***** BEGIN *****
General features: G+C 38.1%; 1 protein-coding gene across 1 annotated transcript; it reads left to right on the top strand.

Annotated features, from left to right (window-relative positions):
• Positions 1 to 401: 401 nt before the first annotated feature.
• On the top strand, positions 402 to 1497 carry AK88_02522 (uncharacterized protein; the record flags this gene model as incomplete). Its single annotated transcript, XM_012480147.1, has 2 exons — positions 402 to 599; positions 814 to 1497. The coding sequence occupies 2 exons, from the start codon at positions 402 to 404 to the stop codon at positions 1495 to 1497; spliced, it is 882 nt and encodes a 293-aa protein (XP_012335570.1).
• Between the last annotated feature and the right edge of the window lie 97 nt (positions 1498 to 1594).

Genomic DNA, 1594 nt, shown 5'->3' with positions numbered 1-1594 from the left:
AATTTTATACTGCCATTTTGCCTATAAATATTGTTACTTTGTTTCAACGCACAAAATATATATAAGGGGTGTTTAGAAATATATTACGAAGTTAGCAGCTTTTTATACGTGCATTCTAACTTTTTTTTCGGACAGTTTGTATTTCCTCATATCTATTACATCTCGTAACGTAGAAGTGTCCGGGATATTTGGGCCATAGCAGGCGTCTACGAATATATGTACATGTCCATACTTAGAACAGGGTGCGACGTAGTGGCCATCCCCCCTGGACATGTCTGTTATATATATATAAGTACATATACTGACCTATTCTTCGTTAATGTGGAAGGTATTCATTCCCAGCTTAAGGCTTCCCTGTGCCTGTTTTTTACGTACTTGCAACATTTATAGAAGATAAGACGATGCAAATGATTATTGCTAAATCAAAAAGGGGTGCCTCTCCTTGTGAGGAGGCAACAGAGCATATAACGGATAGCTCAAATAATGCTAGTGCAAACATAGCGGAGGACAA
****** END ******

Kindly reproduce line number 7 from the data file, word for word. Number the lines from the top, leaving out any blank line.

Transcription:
AATTTTATACTGCCATTTTGCCTATAAATATTGTTACTTTGTTTCAACGCACAAAATATATATAAGGGGTGTTTAGAAATATATTACGAAGTTAGCAGCTTTTTATACGTGCATTCTAACTTTTTTTTCGGACAGTTTGTATTTCCTCATATCTATTACATCTCGTAACGTAGAAGTGTCCGGGATATTTGGGCCATAGCAGGCGTCTACGAATATATGTACATGTCCATACTTAGAACAGGGTGCGACGTAGTGGCCATCCCCCCTGGACATGTCTGTTATATATATATAAGTACATATACTGACCTATTCTTCGTTAATGTGGAAGGTATTCATTCCCAGCTTAAGGCTTCCCTGTGCCTGTTTTTTACGTACTTGCAACATTTATAGAAGATAAGACGATGCAAATGATTATTGCTAAATCAAAAAGGGGTGCCTCTCCTTGTGAGGAGGCAACAGAGCATATAACGGATAGCTCAAATAATGCTAGTGCAAACATAGCGGAGGACAA